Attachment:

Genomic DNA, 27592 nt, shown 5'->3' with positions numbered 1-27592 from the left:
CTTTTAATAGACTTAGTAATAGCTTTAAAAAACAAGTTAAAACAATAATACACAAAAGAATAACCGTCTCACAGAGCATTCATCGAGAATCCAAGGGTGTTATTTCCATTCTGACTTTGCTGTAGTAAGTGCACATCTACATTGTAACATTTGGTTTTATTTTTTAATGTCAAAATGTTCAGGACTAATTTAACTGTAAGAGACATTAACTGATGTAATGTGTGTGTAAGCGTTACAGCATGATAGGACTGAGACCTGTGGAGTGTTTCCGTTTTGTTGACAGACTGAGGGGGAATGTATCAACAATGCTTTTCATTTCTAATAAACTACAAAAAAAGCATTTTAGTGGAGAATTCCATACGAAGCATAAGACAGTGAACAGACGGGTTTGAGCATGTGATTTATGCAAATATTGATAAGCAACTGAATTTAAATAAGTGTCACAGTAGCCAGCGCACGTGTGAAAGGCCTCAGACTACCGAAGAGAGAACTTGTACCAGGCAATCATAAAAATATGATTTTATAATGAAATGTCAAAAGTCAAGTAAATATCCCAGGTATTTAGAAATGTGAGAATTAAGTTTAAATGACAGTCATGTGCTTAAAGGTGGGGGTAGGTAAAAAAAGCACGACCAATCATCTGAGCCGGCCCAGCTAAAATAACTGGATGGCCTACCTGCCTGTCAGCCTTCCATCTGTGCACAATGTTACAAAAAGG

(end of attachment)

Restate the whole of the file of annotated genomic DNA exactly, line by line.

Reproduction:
Genomic DNA, 27592 nt, shown 5'->3' with positions numbered 1-27592 from the left:
CTTTTAATAGACTTAGTAATAGCTTTAAAAAACAAGTTAAAACAATAATACACAAAAGAATAACCGTCTCACAGAGCATTCATCGAGAATCCAAGGGTGTTATTTCCATTCTGACTTTGCTGTAGTAAGTGCACATCTACATTGTAACATTTGGTTTTATTTTTTAATGTCAAAATGTTCAGGACTAATTTAACTGTAAGAGACATTAACTGATGTAATGTGTGTGTAAGCGTTACAGCATGATAGGACTGAGACCTGTGGAGTGTTTCCGTTTTGTTGACAGACTGAGGGGGAATGTATCAACAATGCTTTTCATTTCTAATAAACTACAAAAAAAGCATTTTAGTGGAGAATTCCATACGAAGCATAAGACAGTGAACAGACGGGTTTGAGCATGTGATTTATGCAAATATTGATAAGCAACTGAATTTAAATAAGTGTCACAGTAGCCAGCGCACGTGTGAAAGGCCTCAGACTACCGAAGAGAGAACTTGTACCAGGCAATCATAAAAATATGATTTTATAATGAAATGTCAAAAGTCAAGTAAATATCCCAGGTATTTAGAAATGTGAGAATTAAGTTTAAATGACAGTCATGTGCTTAAAGGTGGGGGTAGGTAAAAAAAGCACGACCAATCATCTGAGCCGGCCCAGCTAAAATAACTGGATGGCCTACCTGCCTGTCAGCCTTCCATCTGTGCACAATGTTACAAAAAGG